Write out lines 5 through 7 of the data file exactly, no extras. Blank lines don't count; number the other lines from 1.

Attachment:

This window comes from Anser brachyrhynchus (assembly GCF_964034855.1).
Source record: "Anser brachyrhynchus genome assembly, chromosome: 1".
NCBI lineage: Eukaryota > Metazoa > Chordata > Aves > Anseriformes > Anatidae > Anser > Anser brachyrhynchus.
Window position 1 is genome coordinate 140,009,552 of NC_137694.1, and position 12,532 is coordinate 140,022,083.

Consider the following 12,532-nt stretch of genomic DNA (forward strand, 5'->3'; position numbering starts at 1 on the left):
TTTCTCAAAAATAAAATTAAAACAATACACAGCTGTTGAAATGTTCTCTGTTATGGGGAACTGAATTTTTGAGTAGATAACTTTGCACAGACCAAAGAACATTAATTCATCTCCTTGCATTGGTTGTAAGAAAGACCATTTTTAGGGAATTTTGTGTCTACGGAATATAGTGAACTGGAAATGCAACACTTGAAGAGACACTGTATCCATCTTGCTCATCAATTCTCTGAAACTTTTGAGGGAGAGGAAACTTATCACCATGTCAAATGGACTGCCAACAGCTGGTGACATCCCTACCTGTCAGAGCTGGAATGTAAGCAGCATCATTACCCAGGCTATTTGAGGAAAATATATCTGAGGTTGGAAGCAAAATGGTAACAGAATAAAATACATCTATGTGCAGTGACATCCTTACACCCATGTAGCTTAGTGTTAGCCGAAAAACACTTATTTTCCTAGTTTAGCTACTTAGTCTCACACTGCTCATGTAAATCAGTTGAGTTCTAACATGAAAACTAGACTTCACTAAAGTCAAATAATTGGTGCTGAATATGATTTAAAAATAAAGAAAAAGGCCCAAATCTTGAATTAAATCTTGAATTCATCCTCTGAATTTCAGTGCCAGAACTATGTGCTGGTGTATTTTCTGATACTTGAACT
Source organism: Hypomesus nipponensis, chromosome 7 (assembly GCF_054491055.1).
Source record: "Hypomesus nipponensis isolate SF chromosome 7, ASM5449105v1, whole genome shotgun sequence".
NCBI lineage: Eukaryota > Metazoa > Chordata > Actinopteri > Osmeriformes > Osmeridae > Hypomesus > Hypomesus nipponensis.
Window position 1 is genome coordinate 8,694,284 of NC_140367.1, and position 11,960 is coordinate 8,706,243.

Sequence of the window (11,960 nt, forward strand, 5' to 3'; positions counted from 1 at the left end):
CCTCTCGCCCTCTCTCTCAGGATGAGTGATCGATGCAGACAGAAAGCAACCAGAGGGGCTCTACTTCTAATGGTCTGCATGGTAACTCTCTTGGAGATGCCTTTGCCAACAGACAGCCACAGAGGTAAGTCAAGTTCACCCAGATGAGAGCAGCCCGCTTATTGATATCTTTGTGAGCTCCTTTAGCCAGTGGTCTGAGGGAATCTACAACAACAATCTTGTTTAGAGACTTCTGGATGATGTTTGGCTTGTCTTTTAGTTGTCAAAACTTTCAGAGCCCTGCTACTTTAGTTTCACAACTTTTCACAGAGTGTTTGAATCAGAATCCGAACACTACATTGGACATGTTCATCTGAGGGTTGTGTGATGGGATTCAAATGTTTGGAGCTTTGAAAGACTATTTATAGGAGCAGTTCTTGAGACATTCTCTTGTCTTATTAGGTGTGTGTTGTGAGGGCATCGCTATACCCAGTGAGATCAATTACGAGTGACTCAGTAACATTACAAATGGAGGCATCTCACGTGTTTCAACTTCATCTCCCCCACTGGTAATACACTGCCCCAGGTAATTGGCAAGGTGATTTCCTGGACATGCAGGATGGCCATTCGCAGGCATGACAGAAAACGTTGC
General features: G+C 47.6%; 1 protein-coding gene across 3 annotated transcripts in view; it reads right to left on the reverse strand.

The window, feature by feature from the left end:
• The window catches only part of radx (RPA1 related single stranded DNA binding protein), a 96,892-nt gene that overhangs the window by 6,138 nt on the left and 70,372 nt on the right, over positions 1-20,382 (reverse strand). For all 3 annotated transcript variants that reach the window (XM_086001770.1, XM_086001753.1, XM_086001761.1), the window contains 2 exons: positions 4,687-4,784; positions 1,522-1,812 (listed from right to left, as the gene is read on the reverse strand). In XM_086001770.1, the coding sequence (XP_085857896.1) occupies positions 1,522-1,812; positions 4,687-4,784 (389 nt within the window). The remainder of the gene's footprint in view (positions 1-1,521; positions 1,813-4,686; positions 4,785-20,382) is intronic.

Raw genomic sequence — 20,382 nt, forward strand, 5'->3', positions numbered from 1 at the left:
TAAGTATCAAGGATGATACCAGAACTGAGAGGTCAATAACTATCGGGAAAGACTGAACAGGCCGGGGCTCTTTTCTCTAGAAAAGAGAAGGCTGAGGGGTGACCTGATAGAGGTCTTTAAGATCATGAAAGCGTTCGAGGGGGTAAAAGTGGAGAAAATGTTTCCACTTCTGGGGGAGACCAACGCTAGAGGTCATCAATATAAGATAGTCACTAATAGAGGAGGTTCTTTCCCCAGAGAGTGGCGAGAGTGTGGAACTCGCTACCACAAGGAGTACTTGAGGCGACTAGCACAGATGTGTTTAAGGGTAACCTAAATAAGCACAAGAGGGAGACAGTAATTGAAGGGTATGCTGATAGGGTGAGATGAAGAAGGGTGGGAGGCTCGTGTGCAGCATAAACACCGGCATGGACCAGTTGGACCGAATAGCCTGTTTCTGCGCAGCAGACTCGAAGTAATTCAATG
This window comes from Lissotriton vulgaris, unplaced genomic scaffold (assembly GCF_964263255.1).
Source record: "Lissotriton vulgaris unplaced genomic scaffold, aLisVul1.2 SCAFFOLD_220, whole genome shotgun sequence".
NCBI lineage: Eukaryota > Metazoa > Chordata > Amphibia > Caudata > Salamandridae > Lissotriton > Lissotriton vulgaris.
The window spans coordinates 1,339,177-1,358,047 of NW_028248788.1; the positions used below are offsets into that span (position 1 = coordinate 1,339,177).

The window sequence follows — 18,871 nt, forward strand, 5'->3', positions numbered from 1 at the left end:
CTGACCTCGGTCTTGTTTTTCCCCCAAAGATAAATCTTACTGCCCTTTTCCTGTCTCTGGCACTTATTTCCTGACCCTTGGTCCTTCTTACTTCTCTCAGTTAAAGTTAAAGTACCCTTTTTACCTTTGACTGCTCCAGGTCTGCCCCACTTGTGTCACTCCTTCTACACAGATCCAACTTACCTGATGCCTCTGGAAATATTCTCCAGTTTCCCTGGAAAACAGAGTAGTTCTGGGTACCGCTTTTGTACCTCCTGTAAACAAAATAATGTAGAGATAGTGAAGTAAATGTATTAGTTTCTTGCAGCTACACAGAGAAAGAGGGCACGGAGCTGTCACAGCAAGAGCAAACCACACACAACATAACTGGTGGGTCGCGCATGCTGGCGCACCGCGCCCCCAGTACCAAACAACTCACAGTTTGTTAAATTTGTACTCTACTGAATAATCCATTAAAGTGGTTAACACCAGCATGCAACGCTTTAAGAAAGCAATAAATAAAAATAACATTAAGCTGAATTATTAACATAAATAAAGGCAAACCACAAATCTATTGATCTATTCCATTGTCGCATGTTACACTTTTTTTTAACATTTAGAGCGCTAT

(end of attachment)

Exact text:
Consider the following 12,532-nt stretch of genomic DNA (forward strand, 5'->3'; position numbering starts at 1 on the left):
TTTCTCAAAAATAAAATTAAAACAATACACAGCTGTTGAAATGTTCTCTGTTATGGGGAACTGAATTTTTGAGTAGATAACTTTGCACAGACCAAAGAACATTAATTCATCTCCTTGCATTGGTTGTAAGAAAGACCATTTTTAGGGAATTTTGTGTCTACGGAATATAGTGAACTGGAAATGCAACACTTGAAGAGACACTGTATCCATCTTGCTCATCAATTCTCTGAAACTTTTGAGGGAGAGGAAACTTATCACCATGTCAAATGGACTGCCAACAGCTGGTGACATCCCTACCTGTCAGAGCTGGAATGTAAGCAGCATCATTACCCAGGCTATTTGAGGAAAATATATCTGAGGTTGGAAGCAAAATGGTAACAGAATAAAATACATCTATGTGCAGTGACATCCTTACACCCATGTAGCTTAGTGTTAGCCGAAAAACACTTATTTTCCTAGTTTAGCTACTTAGTCTCACACTGCTCATGTAAATCAGTTGAGTTCTAACATGAAAACTAGACTTCACTAAAGTCAAATAATTGGTGCTGAATATGATTTAAAAATAAAGAAAAAGGCCCAAATCTTGAATTAAATCTTGAATTCATCCTCTGAATTTCAGTGCCAGAACTATGTGCTGGTGTATTTTCTGATACTTGAACT
Source organism: Hypomesus nipponensis, chromosome 7 (assembly GCF_054491055.1).